As we enter into the fall season, temperatures are starting to come down, the leaves are turning, and the game of football is cranking up. As we go through football season this year, you will undoubtedly hear many times that it’s “a game of inches.”
Football being a game of inches was highlighted in a memorable way by actor Al Pacino in the 1999 movie Any Given Sunday. If you haven’t seen it, just Google “Al Pacino best speech — Any Given Sunday.” You’ll find it’s a great motivational speech…even beyond football.
The speech scene is a little over four minutes long. His team is in the biggest game of their lives, and things aren’t going well. In the locker room at halftime, Pacino addresses the team — he needs to get them fired up for the balance of the game. In the middle of the speech, he says this:
You find out that life is just a game of inches. So is football. Because in either game, life or football, the margin for error is so small. I mean one half-step too late or too early, you don’t quite make it. One half-second too slow or too fast, and you don’t quite catch it. The inches we need are everywhere around us. They are in every break of the game, every minute, every second.
We should think about this. How safe are you on the job? At home? In everyday life? Often, the difference between something good or something detrimental is determined by the smallest of margins. And it’s often just inches.
SAFE WORK DISTANCES
Safe work distances while working on or near electrical equipment are measured in inches. If you are not familiar with key dimensions in your life as an electrical worker, it can have a significant impact on you. It can be the difference between having a safe day on the job…or suffering an injury.
So take time to remind yourself, and those around you, of key dimensional criteria. When working on or near energized conductors or circuits, there are many dimensions and boundaries you should know and, more important, understand why you should know about them.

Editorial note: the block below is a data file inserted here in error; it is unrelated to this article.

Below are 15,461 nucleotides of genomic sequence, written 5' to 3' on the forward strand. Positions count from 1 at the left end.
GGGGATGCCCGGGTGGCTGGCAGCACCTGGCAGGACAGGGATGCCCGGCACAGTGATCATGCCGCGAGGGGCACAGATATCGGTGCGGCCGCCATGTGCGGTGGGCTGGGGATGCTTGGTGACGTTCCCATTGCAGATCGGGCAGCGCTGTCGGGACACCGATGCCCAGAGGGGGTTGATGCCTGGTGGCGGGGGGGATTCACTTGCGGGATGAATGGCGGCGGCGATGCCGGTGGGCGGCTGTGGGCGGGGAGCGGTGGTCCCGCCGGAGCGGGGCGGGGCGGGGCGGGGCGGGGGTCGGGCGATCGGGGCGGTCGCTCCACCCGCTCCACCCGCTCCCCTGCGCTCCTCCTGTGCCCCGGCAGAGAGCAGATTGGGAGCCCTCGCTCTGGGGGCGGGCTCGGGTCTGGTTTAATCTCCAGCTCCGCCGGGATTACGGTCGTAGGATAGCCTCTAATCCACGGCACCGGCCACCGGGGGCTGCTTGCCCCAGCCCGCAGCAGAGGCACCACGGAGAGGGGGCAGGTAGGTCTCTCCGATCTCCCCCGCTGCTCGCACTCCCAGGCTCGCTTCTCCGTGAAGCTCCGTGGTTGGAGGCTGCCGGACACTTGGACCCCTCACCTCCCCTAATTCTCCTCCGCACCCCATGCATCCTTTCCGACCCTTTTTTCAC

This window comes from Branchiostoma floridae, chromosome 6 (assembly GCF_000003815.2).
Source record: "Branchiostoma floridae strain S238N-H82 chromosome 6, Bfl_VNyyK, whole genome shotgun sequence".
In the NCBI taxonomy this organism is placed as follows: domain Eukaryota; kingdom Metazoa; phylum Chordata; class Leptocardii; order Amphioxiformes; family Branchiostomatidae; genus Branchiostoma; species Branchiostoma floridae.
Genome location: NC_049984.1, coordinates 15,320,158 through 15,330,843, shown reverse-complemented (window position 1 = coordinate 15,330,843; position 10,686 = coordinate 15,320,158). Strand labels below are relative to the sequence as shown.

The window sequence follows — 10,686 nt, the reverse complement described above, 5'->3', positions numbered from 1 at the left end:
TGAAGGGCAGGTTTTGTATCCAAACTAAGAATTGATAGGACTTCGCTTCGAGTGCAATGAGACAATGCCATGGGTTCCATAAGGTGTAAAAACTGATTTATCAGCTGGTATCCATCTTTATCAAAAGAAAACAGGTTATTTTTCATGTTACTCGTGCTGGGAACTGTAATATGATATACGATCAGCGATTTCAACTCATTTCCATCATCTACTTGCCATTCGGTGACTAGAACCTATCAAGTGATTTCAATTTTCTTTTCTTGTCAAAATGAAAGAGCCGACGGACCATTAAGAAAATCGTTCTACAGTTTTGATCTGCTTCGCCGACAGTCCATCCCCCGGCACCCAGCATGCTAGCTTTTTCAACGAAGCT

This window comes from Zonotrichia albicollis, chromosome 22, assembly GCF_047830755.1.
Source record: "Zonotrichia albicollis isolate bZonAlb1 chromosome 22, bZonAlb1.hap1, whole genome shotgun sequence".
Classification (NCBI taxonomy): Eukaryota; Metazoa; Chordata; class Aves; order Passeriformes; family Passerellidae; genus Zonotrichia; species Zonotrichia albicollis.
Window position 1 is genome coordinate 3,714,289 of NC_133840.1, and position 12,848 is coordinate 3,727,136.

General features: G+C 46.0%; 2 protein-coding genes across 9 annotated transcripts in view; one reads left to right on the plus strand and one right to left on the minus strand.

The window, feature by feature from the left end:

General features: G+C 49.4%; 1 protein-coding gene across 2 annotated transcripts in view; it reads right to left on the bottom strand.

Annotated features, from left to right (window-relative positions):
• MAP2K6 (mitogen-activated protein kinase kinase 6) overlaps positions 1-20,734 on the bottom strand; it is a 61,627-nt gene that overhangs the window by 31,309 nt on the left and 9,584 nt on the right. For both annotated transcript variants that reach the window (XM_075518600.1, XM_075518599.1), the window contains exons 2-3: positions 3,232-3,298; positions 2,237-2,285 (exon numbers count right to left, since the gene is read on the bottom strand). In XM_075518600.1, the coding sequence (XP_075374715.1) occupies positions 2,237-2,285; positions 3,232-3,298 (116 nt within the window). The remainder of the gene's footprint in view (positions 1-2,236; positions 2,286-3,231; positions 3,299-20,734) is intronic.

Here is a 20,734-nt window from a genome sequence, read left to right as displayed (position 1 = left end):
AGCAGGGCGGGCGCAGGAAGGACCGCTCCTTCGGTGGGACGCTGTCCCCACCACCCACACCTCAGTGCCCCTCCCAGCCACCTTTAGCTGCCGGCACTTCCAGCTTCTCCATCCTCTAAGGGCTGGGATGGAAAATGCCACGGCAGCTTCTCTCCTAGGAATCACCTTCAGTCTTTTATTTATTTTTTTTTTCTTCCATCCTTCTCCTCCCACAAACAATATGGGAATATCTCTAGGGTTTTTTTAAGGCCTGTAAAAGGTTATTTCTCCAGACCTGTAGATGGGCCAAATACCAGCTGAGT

Arc Flash Boundary
Simply put, this is how close you can get to a piece of energized equipment or circuit part before receiving a significant burn injury should it be involved in an electrical fault. It’s the distance at which you could receive the onset of a second-degree burn.
The magic number? According to the Stoll skin burn model, the formula is 1.2 cal/cm2 of exposure for one second of time. So when you see an arc flash label on a piece of equipment and it gives you a distance number – that’s the distance at which unprotected skin will be affected.
Limited Approach Boundary
The limited approach boundary is the distance from an energized part at which a shock hazard exists. Remember, this is the boundary that an unqualified person must stay out of! It’s also the trigger point where you, as a qualified electrical worker, must take extra care and steps to protect yourself and those around you.
Here are a few key excerpts from NFPA 70E Table 130.4(E)(a):
Unqualified? Stay Back Ten Feet!
If it’s an exposed movable conductor* and the voltage is 72.5 kV or less, stay at least ten feet away (120 inches). *Note: An exposed movable conductor is a condition where the distance between a conductor and a person is not under the control of the person. For example, an overhead line would be considered an exposed movable conductor.
Restricted Approach Boundary